Councilor Annissa Essaibi George has snagged another labor union endorsement in her bid for mayor, this one from the Boston Presidents’ Committee of the American Federation of State, County, and Municipal Employees, or AFSCME, Council 93, an umbrella group of local union chapters that represents 1,700 city workers.
“As an organization whose membership is made up of those doing critical work for the City of Boston, we know how important it is to elect a mayor who has our backs — and Annissa is and will be that leader,” said Christopher “Tiger” Stockbridge, co-chairman of the committee, in a Thursday statement announcing the endorsement.
The committee represents 17 locals whose members include inspectional services, library, parks, and public health workers; public works employees; school cafeteria workers; engineers; and civilians who work for the city’s fire and police departments. Other locals in the committee represent Suffolk County correctional officers and workers at Boston Medical Center.
Jim Durkin, the legislative and political action director for AFSCME Council 93, said Essaibi George “demonstrated an in-depth knowledge of the work our members do and the important contributions they make every day.”
“Her roots in the city and her work as a public employee and a public sector union member were strong contributing factors,” he said.
In endorsing Essaibi George, the union bypassed the candidate who currently oversees the city operation where hundreds of its members work — Acting Mayor Kim Janey — although Durkin said the choice should not be construed as a snub of Boston’s acting executive.
“Absolutely not,” he said during a phone interview. “This is not a vote against any particular candidate, it’s a vote in favor of the person they think would be the best mayor.”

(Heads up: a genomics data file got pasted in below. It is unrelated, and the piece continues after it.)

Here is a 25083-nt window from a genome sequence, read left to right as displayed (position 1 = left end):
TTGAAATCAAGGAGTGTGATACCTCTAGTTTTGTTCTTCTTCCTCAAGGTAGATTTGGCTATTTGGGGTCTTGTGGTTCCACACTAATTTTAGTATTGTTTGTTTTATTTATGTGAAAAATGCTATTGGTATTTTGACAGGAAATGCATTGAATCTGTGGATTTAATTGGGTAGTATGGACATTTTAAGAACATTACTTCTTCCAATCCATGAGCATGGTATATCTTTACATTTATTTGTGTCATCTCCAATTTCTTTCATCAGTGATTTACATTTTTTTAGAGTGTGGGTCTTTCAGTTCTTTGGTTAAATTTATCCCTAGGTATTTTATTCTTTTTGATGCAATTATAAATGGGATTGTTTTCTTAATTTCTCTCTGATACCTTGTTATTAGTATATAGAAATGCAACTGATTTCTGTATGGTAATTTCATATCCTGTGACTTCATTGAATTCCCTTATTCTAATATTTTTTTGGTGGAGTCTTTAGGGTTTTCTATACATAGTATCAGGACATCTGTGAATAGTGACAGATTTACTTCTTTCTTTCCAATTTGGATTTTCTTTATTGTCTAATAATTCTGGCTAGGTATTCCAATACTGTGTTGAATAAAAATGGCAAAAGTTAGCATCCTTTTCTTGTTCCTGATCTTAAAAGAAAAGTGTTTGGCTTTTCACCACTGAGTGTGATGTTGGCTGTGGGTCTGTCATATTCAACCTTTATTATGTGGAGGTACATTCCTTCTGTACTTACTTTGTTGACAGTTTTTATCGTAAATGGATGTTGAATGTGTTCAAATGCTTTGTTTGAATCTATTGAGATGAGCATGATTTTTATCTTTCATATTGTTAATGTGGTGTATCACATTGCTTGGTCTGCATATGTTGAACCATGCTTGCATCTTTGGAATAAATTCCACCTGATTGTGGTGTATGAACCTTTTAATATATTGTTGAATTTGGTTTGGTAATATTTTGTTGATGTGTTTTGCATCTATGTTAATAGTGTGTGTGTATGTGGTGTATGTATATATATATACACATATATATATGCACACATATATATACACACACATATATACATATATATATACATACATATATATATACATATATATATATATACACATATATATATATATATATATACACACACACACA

In a crowded race where local organized labor support has splintered among multiple candidates, Essaibi George has already received the endorsement of the Massachusetts Nurses Association and the city’s politically powerful firefighters union, Local 718.
“Over the past year during the COVID-19 pandemic our public service employees have proven just how invaluable they are to our community,” said the former public school teacher from Dorchester, who is seen as a relative centrist in a field where multiple candidates are framing themselves as progressives.
She continued, “They are, and have always been, the backbone of local government, and this will continue under an Essaibi George Administration.”
The pool of major candidates vying for mayor include Janey, City Councilors Essaibi George, Andrea Campbell, and Michelle Wu, state Representative Jon Santiago, and Boston’s former city economic chief, John Barros.
UNITE HERE Local 26, which represents 12,000 hotel and food workers, and has in the past been influential at City Hall, announced it is backing Janey.
Wu has also received substantial union support. Teamsters Local 25, which represents 12,000 workers, has endorsed her. So have OPEIU Local 453, which represents office and clerical workers at the MBTA, the Alliance of Unions at the MBTA, and the president of the Association of Flight Attendants-CWA.
Dorchester-based Laborers Local 223, one of the city’s biggest unions, is backing Santiago. That local, which former mayor Martin J. Walsh once led, represents 1,700 building trade workers. Santiago also snagged the endorsement of the National Association of Government Employees, which has 20,000 members living and working in the state.